We simulated populations of threeridge mussels (Amblema plicata, Say, 1817) using empirically derived survival rates. Survival rates were derived from a mark-recapture study of mussels conducted in the Mississippi and Otter Tail rivers, Minnesota. The software package VORTEX was used to develop a base line population model which changed little or not at all through time. Models based on the initial base line data were constructed to simulate behaviors of A. plicata populations under various levels of mortality attributed to zebra mussel (Dreissena polymorpha, Pallas 1771) colonizations. Models were also developed that simulated varying levels of commercial harvesting of A. plicata. Sensitivity analysis revealed that A. plicata populations are most sensitive to alterations in adult survival. Adult survival is the life history stage most often impacted by both D. polymorpha colonizations and commercial harvesting. Population models simulating D. polymorpha mediated mortality revealed that population extinction was likely to occur within 50 y if survival rates remain at the levels recently measured. Models that simulated a commercial harvest of only 5% of the adult A. plicata population predicted that populations will decline by almost 50% in only 40 y. Our recommendation is that a concerted effort should be made to estimate the population size of potentially harvested populations of freshwater mussels. These estimates would allow for a more accurate estimate of what percentage of the adult mussels are actually being harvested. The population estimates would also allow for setting of quotas or limiting the number of permits for harvesters in the face of increased D. polymorpha infestations, thereby ensuring that harvested populations of mussels are not being over exploited. These modeling efforts will be useful for resource managers attempting to establish a sustainable harvest of commercially valuable mussel species which may be competing with a nonindigenous species.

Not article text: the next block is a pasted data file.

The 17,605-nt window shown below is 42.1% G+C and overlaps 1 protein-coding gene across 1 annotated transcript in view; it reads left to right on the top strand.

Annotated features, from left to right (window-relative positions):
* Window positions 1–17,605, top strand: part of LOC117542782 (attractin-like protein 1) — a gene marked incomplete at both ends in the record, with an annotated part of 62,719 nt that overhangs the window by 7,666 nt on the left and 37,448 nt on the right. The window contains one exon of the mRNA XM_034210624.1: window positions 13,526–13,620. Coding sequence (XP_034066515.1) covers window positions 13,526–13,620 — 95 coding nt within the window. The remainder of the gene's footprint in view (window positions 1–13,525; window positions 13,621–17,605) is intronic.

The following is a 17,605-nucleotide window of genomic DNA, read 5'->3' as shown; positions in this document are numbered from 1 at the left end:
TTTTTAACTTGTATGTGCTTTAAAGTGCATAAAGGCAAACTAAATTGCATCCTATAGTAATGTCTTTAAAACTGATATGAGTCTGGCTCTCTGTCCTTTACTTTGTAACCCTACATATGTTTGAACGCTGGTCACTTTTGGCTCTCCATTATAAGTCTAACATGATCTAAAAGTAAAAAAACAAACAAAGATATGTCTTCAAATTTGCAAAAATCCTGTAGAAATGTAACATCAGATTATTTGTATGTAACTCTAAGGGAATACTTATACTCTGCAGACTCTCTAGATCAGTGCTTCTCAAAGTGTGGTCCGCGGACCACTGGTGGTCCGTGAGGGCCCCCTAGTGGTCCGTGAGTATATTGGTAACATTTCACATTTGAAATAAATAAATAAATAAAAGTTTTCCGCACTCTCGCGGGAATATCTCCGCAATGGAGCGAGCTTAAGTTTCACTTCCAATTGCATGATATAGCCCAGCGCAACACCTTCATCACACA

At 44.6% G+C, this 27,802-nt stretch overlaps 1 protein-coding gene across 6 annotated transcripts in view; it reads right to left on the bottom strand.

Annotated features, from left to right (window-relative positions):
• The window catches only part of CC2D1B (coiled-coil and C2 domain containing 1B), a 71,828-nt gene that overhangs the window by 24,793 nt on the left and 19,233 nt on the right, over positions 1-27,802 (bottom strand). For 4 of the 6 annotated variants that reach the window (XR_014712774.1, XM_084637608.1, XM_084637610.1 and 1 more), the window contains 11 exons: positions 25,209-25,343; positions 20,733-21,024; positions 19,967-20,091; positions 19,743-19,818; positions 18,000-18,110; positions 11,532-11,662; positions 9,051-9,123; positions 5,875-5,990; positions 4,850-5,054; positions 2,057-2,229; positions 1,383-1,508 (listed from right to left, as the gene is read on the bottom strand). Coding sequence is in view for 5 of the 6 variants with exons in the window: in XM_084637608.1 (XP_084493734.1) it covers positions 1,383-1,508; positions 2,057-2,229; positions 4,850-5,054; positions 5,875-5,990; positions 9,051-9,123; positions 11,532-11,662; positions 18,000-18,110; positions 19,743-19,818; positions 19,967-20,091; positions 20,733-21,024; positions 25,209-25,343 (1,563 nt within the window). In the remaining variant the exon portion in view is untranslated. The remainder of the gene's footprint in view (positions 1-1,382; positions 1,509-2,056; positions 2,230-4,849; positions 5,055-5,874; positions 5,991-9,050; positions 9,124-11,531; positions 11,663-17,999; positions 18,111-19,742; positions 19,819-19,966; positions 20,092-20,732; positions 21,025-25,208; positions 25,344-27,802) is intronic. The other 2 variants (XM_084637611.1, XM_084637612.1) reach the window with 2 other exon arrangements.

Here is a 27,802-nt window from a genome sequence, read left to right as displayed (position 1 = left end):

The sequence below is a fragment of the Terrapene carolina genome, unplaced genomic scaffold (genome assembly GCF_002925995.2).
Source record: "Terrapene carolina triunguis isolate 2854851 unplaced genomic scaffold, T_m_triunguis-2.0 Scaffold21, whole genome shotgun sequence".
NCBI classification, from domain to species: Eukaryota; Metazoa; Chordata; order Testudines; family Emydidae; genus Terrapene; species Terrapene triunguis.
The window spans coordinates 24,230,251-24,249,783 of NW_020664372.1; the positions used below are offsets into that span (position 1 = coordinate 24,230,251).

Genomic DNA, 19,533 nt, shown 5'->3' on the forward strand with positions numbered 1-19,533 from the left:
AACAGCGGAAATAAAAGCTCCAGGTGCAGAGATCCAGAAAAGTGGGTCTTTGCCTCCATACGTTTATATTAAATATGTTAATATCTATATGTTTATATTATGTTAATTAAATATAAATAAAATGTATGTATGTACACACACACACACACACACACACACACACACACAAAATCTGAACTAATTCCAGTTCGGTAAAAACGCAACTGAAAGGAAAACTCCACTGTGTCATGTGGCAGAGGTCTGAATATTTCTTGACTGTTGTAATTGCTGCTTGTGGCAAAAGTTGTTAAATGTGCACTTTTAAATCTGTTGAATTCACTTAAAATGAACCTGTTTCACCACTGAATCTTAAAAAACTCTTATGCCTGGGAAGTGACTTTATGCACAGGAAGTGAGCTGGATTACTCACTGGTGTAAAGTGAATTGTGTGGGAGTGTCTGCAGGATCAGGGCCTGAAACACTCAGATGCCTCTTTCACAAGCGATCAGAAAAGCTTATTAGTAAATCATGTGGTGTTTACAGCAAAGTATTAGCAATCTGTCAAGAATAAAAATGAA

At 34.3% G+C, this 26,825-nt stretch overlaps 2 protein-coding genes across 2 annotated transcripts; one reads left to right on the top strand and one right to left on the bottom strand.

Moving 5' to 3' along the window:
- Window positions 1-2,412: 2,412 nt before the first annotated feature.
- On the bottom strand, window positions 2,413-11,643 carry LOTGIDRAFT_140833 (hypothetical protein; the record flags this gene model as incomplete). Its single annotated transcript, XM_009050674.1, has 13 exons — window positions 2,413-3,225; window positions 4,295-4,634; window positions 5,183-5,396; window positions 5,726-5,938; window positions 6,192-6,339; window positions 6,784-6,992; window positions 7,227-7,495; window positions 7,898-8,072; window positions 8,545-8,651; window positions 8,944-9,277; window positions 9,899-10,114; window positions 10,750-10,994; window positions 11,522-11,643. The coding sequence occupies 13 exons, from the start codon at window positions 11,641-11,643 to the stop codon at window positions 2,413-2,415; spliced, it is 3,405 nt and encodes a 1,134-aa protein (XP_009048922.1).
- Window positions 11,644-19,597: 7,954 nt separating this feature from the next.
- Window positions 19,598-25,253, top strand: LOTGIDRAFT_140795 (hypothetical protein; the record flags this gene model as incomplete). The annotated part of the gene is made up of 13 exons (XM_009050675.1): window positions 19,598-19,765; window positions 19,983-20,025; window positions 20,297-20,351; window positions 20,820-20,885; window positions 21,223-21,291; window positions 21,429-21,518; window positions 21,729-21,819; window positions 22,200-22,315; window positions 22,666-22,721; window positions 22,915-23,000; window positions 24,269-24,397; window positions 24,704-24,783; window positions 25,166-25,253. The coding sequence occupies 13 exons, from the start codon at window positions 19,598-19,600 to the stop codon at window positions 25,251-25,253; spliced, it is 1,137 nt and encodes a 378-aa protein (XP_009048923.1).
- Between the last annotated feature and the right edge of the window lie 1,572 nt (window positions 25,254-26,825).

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Vol. 151 • No. 2